Teaching Science Like We Do Science
Many statements discuss the incorporation of philosophies such as embracing growth mindsets while teaching. While these ideas are theoretically and conceptually great, the actual implementation and details are paramount. I believe that a powerful framework for creating a growth mindset and positive learning environment in STEM is to “teach science like we do science”. Using this framework I seek to empower others to become intellectuals (broadly defined, in this case, as those who love to creatively play with ideas) as well as teachers.
My office is a not a stifling cubicle of daily torture, but rather a magnificent playground where I get to creatively apply ideas and tools which I have mastered to attempt to solve hard problems faced by science and society. This is in stark contrast to elementary school, where I found little motivation in working on book problems with no apparent long-term goal or application for the knowledge I was assigned to learn. To teach science as we do science, I give students an unsolved problem – such as computational predictions of protein-ligand affinity – and we work together to equip them with the tools necessary to solve the problem. I do not necessarily embrace a single teaching modality such as active learning or flipped classroom, because in my experience the students become so motivated that they begin knowledge acquisition and exploration on their own. In these cases, my role as a teacher is simplified: I provide some foundation and advice to guide them towards more bountiful research directions.
This approach also helps prevent students from forming the demoralizing impression that their teachers are better or smarter than they are. When working on unsolved problems, the teacher and student are alike in not knowing the solution. The major difference between them is simply experience. Given the magnitude of modern scientific challenges, individuals can rarely singlehandedly surmount a problem, therefore the students and I work together to build teams with complementary skill sets. As individuals interact with new team members, they discover the importance of teaching and communication in collaborations. They find that by empowering others with knowledge, not only does the team become stronger but the time to solution is often reduced.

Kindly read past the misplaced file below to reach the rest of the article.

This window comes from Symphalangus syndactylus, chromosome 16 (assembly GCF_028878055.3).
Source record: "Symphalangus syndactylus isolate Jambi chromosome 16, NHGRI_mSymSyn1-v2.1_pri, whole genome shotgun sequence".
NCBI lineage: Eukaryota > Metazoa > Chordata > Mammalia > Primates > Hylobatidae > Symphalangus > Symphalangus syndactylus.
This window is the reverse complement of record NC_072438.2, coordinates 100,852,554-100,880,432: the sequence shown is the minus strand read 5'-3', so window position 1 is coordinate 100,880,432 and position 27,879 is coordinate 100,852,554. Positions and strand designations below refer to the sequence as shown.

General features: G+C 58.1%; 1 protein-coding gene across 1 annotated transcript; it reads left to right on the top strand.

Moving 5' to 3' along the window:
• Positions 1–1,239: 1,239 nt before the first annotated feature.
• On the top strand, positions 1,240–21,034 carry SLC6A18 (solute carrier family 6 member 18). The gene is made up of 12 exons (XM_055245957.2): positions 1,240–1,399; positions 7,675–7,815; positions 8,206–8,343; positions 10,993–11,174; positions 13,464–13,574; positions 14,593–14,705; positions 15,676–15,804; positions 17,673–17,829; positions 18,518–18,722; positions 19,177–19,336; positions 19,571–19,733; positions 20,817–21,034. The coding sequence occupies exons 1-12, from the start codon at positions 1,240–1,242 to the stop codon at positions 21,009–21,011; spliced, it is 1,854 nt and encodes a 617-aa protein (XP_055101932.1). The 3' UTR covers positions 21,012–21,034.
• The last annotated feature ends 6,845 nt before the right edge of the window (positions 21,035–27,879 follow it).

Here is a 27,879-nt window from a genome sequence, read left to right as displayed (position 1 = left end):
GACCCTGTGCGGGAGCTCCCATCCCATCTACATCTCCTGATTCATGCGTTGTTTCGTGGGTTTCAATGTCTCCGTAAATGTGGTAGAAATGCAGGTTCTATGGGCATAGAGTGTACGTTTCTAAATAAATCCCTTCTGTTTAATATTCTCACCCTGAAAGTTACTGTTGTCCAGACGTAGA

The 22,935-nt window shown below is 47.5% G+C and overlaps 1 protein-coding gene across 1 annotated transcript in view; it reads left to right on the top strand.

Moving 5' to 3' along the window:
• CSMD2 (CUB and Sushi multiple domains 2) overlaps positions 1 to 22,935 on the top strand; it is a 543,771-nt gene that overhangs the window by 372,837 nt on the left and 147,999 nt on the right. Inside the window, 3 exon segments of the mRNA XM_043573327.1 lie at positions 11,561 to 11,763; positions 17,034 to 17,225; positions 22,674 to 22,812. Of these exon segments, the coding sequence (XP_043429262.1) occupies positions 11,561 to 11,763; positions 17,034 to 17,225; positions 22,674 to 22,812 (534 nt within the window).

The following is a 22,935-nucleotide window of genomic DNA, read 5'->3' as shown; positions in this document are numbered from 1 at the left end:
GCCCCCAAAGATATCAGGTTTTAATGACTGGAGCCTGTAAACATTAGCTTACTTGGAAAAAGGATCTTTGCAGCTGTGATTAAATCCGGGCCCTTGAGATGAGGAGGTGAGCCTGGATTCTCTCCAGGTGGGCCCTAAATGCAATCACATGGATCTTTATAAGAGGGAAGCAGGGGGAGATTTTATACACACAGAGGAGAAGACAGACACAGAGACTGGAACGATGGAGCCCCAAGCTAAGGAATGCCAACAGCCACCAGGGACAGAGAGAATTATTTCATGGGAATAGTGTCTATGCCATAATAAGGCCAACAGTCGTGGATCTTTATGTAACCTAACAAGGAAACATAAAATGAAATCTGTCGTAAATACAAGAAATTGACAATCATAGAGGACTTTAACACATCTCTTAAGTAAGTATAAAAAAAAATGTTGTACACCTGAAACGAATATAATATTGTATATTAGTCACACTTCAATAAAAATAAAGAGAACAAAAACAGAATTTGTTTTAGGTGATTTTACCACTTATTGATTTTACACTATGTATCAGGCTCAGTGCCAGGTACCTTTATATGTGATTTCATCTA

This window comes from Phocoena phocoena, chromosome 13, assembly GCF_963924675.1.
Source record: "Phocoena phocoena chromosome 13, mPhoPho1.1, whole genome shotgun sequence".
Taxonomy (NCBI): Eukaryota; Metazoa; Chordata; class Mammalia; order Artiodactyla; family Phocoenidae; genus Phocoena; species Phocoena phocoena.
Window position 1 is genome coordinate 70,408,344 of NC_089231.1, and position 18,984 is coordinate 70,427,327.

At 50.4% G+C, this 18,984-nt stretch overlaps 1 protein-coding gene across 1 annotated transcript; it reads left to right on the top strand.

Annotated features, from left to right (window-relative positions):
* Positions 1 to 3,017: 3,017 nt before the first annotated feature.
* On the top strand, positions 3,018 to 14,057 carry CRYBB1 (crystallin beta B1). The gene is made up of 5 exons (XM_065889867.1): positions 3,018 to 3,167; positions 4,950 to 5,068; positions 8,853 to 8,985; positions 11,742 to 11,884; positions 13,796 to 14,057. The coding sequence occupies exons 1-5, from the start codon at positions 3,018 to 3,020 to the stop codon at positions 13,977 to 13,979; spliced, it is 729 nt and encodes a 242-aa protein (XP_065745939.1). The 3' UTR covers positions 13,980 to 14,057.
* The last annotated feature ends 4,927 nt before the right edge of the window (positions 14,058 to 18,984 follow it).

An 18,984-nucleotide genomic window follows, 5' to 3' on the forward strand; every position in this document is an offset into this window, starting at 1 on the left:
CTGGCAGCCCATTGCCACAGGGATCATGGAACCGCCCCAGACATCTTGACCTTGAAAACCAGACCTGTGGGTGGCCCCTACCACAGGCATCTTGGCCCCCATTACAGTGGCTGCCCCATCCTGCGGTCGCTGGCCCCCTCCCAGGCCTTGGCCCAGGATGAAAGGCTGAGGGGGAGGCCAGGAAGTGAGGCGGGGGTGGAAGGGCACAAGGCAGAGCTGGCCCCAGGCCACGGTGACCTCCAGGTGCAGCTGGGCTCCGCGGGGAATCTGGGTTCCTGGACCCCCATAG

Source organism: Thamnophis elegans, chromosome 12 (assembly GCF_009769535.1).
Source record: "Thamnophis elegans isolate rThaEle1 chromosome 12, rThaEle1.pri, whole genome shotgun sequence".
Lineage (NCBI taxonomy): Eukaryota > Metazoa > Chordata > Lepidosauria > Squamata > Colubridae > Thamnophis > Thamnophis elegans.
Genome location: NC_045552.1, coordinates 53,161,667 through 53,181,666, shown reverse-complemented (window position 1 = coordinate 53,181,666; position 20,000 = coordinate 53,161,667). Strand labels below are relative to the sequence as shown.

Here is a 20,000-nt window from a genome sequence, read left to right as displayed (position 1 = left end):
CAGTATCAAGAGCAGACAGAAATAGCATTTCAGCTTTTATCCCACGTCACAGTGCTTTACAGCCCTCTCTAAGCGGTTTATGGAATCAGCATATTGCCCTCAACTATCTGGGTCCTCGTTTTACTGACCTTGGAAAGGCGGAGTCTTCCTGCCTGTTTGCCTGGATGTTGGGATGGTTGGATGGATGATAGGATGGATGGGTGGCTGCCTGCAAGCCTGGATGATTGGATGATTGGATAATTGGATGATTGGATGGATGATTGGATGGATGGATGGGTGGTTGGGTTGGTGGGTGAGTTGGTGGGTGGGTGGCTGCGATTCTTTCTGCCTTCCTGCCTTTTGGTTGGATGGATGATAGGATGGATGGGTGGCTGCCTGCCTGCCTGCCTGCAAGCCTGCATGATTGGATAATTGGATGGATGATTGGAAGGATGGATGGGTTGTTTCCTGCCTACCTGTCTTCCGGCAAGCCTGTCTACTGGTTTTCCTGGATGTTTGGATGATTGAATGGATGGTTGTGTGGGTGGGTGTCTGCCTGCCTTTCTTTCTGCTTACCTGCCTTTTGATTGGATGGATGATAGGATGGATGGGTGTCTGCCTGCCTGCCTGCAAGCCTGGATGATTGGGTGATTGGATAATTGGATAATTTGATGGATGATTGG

By teaching science like we do science I provide students a healthy environment to play, experiment, succeed, and also fail. Research and teaching can go hand-in-hand since the stronger my research program the better training my team receives. Overall, I wish to share my joy of solving the unsolved in the hopes that others are motivated to incorporate this practice into their lives and become leaders to inspire the next generation.
Summer 2018Program Director—BioChemCoRe
Winter 2014TA—CHEM 6bh: General Chemistry II Honors
Spring 2013TA—CHEM 167: Medicinal Chemistry
Spring 2012TA—CHEM 6a: General Chemistry I
Spring 2012TA—CHEM 4421: Biological Chemistry Lab II
Fall 2011TA—CHEM 4411: Biological Chemistry Lab I